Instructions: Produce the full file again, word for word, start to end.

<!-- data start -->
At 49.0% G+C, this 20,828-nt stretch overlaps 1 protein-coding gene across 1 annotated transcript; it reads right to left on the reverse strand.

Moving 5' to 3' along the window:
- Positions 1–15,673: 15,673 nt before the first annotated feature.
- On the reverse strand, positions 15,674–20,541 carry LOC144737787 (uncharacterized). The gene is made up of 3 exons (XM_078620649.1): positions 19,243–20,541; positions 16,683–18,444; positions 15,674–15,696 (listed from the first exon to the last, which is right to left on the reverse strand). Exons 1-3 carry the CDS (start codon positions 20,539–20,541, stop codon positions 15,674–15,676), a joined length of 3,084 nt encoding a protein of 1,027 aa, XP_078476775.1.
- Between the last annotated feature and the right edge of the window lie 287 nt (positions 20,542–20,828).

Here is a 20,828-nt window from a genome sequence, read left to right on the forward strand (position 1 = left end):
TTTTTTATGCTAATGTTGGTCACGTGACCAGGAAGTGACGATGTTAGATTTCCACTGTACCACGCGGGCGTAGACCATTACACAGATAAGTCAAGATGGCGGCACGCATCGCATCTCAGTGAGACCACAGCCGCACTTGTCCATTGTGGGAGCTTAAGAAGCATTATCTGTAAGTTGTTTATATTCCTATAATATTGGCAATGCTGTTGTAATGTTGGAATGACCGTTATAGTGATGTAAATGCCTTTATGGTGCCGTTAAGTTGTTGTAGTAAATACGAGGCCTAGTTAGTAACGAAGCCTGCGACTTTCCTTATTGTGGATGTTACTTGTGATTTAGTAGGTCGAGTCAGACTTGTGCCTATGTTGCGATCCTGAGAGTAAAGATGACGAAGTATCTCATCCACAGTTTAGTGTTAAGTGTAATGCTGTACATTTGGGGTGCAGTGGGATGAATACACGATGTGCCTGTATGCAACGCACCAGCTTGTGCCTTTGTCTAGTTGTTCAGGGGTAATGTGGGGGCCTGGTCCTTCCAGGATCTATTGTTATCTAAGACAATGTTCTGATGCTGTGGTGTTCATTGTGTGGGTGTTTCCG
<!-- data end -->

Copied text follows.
At 49.0% G+C, this 20,828-nt stretch overlaps 1 protein-coding gene across 1 annotated transcript; it reads right to left on the reverse strand.

Moving 5' to 3' along the window:
- Positions 1–15,673: 15,673 nt before the first annotated feature.
- On the reverse strand, positions 15,674–20,541 carry LOC144737787 (uncharacterized). The gene is made up of 3 exons (XM_078620649.1): positions 19,243–20,541; positions 16,683–18,444; positions 15,674–15,696 (listed from the first exon to the last, which is right to left on the reverse strand). Exons 1-3 carry the CDS (start codon positions 20,539–20,541, stop codon positions 15,674–15,676), a joined length of 3,084 nt encoding a protein of 1,027 aa, XP_078476775.1.
- Between the last annotated feature and the right edge of the window lie 287 nt (positions 20,542–20,828).

Here is a 20,828-nt window from a genome sequence, read left to right on the forward strand (position 1 = left end):
TTTTTTATGCTAATGTTGGTCACGTGACCAGGAAGTGACGATGTTAGATTTCCACTGTACCACGCGGGCGTAGACCATTACACAGATAAGTCAAGATGGCGGCACGCATCGCATCTCAGTGAGACCACAGCCGCACTTGTCCATTGTGGGAGCTTAAGAAGCATTATCTGTAAGTTGTTTATATTCCTATAATATTGGCAATGCTGTTGTAATGTTGGAATGACCGTTATAGTGATGTAAATGCCTTTATGGTGCCGTTAAGTTGTTGTAGTAAATACGAGGCCTAGTTAGTAACGAAGCCTGCGACTTTCCTTATTGTGGATGTTACTTGTGATTTAGTAGGTCGAGTCAGACTTGTGCCTATGTTGCGATCCTGAGAGTAAAGATGACGAAGTATCTCATCCACAGTTTAGTGTTAAGTGTAATGCTGTACATTTGGGGTGCAGTGGGATGAATACACGATGTGCCTGTATGCAACGCACCAGCTTGTGCCTTTGTCTAGTTGTTCAGGGGTAATGTGGGGGCCTGGTCCTTCCAGGATCTATTGTTATCTAAGACAATGTTCTGATGCTGTGGTGTTCATTGTGTGGGTGTTTCCG